Tropical Grasslands (2001) Volume 35, 226–234

Growth and persistence of 17 annual medic (Medicago spp.) accessions on clay soils in central Queensland

M.J. CONWAY1, N.J. BRANDON2, R.L. CLEM3, R.M. JONES2, B.A. ROBERTSON4 and J.R. WILLCOCKS5

1Department of Primary Industries, Emerald
2CSIRO Tropical Agriculture, Brisbane
3Department of Primary Industries, Brian Pastures Research Station, Gayndah
4Formerly Department of Primary Industries, Roma Research Station, Roma
5Department of Primary Industries, Toowoomba, Queensland, Australia

Abstract

Seventeen accessions of annual medics were evaluated on clay soil sites at Emerald, Theodore, Biloela and Mundubbera, central Queensland. Successful medics could have a role in both permanent and ley pastures. However, these are marginal areas for medics with winter (June–August) rainfalls of 80–100 mm. The accessions were selected on the basis of results in southern Queensland, a more favoured area for medics. There were 9 accessions of Medicago truncatula (barrel medic), 4 of M. scutellata (snail medic), 2 of M. polymorpha (burr medic) and 1 each of M. aculeata (keg medic) and M. orbicularis (button medic). Lucerne (M. sativa) cv. Trifecta was sown at 3 sites. All sites except Theodore were irrigated in the year of establishment (1993). The medic seedlings at Theodore died in 1993 and the trial was resown in 1994. Measurements were made of seed set in the first year and whenever it occurred in later years, seedling density in most years and yield when there was adequate growth. Selected measurements were made of soil seed reserves. Measurements ceased in 1998.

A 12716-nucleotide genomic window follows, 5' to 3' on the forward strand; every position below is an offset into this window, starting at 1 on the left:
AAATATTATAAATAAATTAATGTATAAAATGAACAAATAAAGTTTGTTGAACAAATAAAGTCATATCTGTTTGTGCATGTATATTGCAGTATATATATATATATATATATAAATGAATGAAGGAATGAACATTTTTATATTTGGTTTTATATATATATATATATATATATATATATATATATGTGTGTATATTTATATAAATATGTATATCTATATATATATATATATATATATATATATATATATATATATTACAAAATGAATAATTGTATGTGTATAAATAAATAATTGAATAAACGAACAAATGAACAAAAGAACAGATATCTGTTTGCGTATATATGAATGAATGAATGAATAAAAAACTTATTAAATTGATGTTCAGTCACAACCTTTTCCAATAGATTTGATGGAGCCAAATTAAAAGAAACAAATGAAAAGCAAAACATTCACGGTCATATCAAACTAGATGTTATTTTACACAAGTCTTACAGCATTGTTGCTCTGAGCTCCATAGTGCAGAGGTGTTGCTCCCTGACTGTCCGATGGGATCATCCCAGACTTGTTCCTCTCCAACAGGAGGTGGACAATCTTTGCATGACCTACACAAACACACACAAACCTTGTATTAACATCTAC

Despite moderate to high levels of seed production in the first year at all sites except Theodore, vegetative yields in subsequent years were very low until 1998 at Mundubbera. This was primarily due to well below average winter rainfall. During 1994–1997, there was no seed set at Mundubbera and only low levels of seed set at Theodore and Biloela. There was no single best line of barrel medic although Paraggio and SA11292 were consistently poorer. M. orbicularis SA8460 sometimes yielded as well as the better barrel medics and had the highest seed reserves in all 4 sites at the end of the experiment. At the end of the trial, the density and soil seed reserves of snail medic were low at all sites, with cv. Sava snail medic being as good as or better than the other accessions of snail medic. Lucerne did not persist into the second year at any site. Based on yields and soil seed reserves measured in 1998, the better medic lines showed good promise of persisting in the long term at Biloela and Mundubbera, and possibly Theodore, but their potential at Emerald is lower. The results showed the importance of achieving a substantial seed set in the year of sowing in these marginal subtropical environments with low and unreliable winter rainfall where there can be consecutive years without any seed set.
There is potential for some of the current barrel medic cultivars to persist in marginal medic environments in central Queensland. M. orbicularis SA 8460, with its early flowering, high seed set and relatively slow rate of hard seed breakdown, warrants consideration for release so that it could be included as one component of a mixture of annual medics for use in this region.

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